In this talk, Stephen will describe how Quby has developed services for the Toon platform, and will show multiple use cases relating to the connected home. We’ll take a look at how Deep Learning algorithms are used to detect inefficient appliances from electricity meter data and how streaming algorithms allow users to be alerted to anomalies with their heating systems in near real-time. Stephen will share the experiences from the Data Science and Data Engineering teams at Quby with bringing data science algorithms from R&D to production and the lessons learned in offering multiple data driven services to hundreds of thousands of users on a daily basis.

Stephen Galsworthy is the Head of Data Science at Quby, the creator and provider of Toon, a leading European smart home platform. In this role, he is responsible for the development of data driven services for residential customers and partners such as utilities and insurance providers. Stephen holds both a Master’s degree and Ph.D. in Mathematics from Oxford University and has been leading Data Science teams since 2011.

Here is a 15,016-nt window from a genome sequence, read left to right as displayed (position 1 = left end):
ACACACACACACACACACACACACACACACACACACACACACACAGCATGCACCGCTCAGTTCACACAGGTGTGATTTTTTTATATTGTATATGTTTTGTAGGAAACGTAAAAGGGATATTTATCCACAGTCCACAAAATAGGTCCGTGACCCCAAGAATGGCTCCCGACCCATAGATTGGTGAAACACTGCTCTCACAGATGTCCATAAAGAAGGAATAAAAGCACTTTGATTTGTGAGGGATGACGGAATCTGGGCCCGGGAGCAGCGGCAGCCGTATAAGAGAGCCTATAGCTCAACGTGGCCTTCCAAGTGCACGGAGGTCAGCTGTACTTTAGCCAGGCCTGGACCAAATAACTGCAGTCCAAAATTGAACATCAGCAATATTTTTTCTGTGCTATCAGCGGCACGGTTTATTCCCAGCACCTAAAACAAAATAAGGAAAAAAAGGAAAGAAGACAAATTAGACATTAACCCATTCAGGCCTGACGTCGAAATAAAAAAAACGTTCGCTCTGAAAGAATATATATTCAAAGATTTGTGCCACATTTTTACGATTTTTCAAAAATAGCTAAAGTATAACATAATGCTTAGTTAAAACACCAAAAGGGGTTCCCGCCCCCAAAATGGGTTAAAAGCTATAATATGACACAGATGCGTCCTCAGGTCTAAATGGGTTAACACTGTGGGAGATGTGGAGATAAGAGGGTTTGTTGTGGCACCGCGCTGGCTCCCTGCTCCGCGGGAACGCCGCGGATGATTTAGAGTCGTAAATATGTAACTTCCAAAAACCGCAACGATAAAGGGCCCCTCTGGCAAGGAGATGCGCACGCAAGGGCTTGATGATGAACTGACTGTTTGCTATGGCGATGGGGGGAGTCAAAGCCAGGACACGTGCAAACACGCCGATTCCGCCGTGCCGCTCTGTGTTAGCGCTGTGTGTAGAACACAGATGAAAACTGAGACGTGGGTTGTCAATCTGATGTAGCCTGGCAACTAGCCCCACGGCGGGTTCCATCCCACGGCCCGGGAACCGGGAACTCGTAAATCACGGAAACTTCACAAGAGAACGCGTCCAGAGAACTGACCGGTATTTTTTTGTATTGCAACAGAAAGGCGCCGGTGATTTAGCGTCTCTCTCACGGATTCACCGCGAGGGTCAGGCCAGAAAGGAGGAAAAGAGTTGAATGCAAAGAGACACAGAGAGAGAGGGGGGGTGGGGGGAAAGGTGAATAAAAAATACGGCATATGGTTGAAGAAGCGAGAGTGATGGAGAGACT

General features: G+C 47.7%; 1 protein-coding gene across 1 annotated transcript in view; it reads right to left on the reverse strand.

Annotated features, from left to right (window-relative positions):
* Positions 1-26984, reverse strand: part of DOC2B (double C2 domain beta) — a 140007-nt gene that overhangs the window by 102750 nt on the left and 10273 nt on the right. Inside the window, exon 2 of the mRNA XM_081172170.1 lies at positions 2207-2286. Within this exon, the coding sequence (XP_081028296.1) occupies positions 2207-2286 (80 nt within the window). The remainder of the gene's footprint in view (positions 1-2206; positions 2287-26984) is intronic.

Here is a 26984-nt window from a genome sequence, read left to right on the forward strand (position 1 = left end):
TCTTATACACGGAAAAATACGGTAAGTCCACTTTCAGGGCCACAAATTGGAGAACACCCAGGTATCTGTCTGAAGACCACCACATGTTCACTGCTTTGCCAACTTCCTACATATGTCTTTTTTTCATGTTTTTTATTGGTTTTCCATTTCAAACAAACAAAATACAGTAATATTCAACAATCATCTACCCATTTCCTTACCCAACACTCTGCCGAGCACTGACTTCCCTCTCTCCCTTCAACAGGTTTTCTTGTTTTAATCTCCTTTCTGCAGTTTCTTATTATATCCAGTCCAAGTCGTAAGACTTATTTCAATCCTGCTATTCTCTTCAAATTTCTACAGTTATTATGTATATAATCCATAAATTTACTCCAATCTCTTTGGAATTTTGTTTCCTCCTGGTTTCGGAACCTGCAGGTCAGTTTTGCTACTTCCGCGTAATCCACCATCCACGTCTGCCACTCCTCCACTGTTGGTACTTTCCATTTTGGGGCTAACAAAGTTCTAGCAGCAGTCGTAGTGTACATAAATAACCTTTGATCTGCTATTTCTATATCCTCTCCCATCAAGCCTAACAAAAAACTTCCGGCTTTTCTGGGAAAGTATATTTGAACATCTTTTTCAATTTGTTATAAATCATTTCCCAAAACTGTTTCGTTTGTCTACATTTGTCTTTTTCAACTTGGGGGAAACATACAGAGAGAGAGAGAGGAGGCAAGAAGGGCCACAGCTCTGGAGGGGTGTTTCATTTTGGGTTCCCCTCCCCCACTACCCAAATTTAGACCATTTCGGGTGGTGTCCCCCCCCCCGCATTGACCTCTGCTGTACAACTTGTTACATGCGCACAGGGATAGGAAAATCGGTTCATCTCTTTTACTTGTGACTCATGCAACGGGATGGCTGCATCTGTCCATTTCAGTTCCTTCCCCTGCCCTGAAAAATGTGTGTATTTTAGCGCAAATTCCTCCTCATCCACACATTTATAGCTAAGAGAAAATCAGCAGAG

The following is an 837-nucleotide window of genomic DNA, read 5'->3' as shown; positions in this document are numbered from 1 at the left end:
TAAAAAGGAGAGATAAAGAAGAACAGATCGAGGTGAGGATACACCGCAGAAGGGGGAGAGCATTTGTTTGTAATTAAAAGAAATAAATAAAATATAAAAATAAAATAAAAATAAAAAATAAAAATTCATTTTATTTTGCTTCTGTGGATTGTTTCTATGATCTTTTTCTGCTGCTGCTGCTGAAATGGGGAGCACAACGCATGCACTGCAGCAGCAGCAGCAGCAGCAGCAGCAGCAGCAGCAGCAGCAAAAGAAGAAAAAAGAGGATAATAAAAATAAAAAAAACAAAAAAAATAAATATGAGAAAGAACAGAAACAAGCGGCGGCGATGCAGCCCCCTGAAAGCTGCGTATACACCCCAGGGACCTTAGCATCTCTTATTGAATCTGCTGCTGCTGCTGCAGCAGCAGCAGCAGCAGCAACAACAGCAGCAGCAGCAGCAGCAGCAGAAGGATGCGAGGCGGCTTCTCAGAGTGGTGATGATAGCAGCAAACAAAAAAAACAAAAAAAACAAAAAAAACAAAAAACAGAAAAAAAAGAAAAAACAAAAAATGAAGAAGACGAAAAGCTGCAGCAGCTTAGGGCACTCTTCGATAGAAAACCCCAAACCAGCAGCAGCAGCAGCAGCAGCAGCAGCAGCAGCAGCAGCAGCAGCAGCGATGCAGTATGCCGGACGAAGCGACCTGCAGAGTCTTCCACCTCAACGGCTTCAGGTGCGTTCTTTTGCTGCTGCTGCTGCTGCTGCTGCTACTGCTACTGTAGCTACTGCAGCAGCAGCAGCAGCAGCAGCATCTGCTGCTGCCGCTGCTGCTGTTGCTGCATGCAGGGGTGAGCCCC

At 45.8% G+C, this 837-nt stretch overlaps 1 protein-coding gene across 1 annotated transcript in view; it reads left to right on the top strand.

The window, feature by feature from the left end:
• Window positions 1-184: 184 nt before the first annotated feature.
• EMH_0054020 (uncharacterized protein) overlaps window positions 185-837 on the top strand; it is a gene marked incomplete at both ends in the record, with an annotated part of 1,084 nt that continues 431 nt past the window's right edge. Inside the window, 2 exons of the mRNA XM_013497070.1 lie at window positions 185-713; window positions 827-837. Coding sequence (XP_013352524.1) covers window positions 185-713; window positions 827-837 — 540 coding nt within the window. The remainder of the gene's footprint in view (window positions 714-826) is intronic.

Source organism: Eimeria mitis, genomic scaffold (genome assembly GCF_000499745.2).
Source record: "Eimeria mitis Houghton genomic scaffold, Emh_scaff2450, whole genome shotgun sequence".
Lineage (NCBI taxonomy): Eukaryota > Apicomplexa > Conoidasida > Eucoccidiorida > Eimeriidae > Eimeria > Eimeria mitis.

Title 'Transforming the household heat demand; impact and role for the DSO'
By Vincent Dekker - Senior Consultant Strategie & Innovatie, Liander, Assetmanagement Strategie & Innovatie

16 October 2018
Abstract: In order to achieve the climate goals, the built environment must become sustainable. We have to move away from natural gas to heat our homes. This transition has a significant effect on the energy infrastructure of the network managers.
This lecture will explain the effects and the immediat impact. We will zoom in on the role of the network operator in this transition and a tool  will be demonstrated in which the heating solutions per district are visualized.

Vincent has a master in astronomy. At Liander his scope is: neutron stars, magnetars, heat pumps, heat storage,superconductivity and data analysis.

Watch the presentation slides here
Watch the recordings of the lecture here